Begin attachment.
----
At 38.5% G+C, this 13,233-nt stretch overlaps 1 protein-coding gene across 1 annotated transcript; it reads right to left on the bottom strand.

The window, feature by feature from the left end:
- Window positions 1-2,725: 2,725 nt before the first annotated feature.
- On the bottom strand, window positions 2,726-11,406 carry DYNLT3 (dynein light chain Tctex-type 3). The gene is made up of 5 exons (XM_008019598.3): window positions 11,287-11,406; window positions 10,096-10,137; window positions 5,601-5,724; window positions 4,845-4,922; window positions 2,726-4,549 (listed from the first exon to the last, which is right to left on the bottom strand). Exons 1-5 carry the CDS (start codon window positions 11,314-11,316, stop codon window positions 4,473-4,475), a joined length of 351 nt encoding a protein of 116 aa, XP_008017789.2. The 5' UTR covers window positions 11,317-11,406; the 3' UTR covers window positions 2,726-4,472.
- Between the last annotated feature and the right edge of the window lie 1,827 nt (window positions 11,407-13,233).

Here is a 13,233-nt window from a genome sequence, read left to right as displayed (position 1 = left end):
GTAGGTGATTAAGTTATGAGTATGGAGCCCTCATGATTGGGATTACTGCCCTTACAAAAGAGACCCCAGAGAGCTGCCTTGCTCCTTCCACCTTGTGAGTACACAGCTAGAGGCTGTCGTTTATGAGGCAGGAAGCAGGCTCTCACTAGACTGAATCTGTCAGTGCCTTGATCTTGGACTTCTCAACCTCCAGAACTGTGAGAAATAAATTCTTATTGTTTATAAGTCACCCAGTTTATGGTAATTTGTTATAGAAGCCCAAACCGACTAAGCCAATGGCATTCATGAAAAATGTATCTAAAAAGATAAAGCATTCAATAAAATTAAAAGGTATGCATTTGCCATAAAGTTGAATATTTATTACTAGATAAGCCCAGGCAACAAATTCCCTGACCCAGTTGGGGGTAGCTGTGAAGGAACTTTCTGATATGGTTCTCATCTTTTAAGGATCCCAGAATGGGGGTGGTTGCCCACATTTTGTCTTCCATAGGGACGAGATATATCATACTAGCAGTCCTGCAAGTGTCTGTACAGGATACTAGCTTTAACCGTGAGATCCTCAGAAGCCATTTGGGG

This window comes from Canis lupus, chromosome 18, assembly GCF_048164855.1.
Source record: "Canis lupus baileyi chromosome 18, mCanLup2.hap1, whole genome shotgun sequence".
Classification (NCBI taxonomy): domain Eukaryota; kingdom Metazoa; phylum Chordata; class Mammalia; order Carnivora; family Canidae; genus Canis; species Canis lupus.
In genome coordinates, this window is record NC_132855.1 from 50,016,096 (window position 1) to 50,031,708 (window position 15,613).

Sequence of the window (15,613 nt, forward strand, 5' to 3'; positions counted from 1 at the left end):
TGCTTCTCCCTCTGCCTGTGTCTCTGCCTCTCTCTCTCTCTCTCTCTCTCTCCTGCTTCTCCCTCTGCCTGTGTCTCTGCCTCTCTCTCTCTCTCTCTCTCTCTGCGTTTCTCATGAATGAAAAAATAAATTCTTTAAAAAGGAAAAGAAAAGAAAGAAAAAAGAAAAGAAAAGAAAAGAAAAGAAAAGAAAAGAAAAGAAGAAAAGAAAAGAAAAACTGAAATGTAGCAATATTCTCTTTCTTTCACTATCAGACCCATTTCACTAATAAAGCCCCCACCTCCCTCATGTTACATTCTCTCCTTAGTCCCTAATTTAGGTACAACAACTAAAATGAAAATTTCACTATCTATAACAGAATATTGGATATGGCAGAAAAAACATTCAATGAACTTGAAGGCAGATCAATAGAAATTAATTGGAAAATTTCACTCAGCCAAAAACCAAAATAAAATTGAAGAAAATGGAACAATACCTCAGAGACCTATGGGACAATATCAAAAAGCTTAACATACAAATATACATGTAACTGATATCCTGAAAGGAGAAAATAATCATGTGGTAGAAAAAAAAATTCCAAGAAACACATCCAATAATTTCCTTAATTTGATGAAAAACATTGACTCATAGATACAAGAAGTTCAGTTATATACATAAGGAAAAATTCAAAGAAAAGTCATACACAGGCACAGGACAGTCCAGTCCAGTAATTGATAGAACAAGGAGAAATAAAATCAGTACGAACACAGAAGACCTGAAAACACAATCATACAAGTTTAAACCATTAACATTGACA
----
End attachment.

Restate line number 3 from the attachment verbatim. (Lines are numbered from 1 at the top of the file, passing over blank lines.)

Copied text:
- Window positions 1-2,725: 2,725 nt before the first annotated feature.